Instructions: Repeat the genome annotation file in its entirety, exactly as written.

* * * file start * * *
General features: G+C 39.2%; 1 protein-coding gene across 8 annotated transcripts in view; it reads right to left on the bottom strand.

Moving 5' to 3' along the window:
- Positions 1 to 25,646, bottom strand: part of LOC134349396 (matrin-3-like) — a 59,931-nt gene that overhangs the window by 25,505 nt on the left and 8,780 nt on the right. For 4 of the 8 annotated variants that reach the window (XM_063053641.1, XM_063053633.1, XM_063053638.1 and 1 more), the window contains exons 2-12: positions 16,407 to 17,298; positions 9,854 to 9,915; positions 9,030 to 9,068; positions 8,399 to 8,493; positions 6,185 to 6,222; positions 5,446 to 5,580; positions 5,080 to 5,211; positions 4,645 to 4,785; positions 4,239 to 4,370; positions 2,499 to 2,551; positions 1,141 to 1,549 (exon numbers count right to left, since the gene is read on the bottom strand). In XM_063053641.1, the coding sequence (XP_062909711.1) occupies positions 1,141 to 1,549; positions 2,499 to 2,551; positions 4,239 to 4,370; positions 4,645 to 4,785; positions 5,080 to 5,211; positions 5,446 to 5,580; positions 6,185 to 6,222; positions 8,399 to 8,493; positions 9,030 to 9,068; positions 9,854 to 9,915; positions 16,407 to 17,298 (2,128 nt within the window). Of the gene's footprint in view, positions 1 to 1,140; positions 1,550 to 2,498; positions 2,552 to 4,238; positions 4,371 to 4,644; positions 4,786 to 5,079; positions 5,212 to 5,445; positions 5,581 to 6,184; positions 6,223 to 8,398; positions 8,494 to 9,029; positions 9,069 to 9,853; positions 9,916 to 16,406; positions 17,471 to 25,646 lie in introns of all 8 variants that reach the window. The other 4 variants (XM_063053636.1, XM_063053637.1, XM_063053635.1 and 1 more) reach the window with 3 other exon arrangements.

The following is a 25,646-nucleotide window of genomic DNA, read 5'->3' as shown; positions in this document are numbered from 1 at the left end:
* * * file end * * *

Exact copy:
General features: G+C 39.2%; 1 protein-coding gene across 8 annotated transcripts in view; it reads right to left on the bottom strand.

Moving 5' to 3' along the window:
- Positions 1 to 25,646, bottom strand: part of LOC134349396 (matrin-3-like) — a 59,931-nt gene that overhangs the window by 25,505 nt on the left and 8,780 nt on the right. For 4 of the 8 annotated variants that reach the window (XM_063053641.1, XM_063053633.1, XM_063053638.1 and 1 more), the window contains exons 2-12: positions 16,407 to 17,298; positions 9,854 to 9,915; positions 9,030 to 9,068; positions 8,399 to 8,493; positions 6,185 to 6,222; positions 5,446 to 5,580; positions 5,080 to 5,211; positions 4,645 to 4,785; positions 4,239 to 4,370; positions 2,499 to 2,551; positions 1,141 to 1,549 (exon numbers count right to left, since the gene is read on the bottom strand). In XM_063053641.1, the coding sequence (XP_062909711.1) occupies positions 1,141 to 1,549; positions 2,499 to 2,551; positions 4,239 to 4,370; positions 4,645 to 4,785; positions 5,080 to 5,211; positions 5,446 to 5,580; positions 6,185 to 6,222; positions 8,399 to 8,493; positions 9,030 to 9,068; positions 9,854 to 9,915; positions 16,407 to 17,298 (2,128 nt within the window). Of the gene's footprint in view, positions 1 to 1,140; positions 1,550 to 2,498; positions 2,552 to 4,238; positions 4,371 to 4,644; positions 4,786 to 5,079; positions 5,212 to 5,445; positions 5,581 to 6,184; positions 6,223 to 8,398; positions 8,494 to 9,029; positions 9,069 to 9,853; positions 9,916 to 16,406; positions 17,471 to 25,646 lie in introns of all 8 variants that reach the window. The other 4 variants (XM_063053636.1, XM_063053637.1, XM_063053635.1 and 1 more) reach the window with 3 other exon arrangements.

The following is a 25,646-nucleotide window of genomic DNA, read 5'->3' as shown; positions in this document are numbered from 1 at the left end: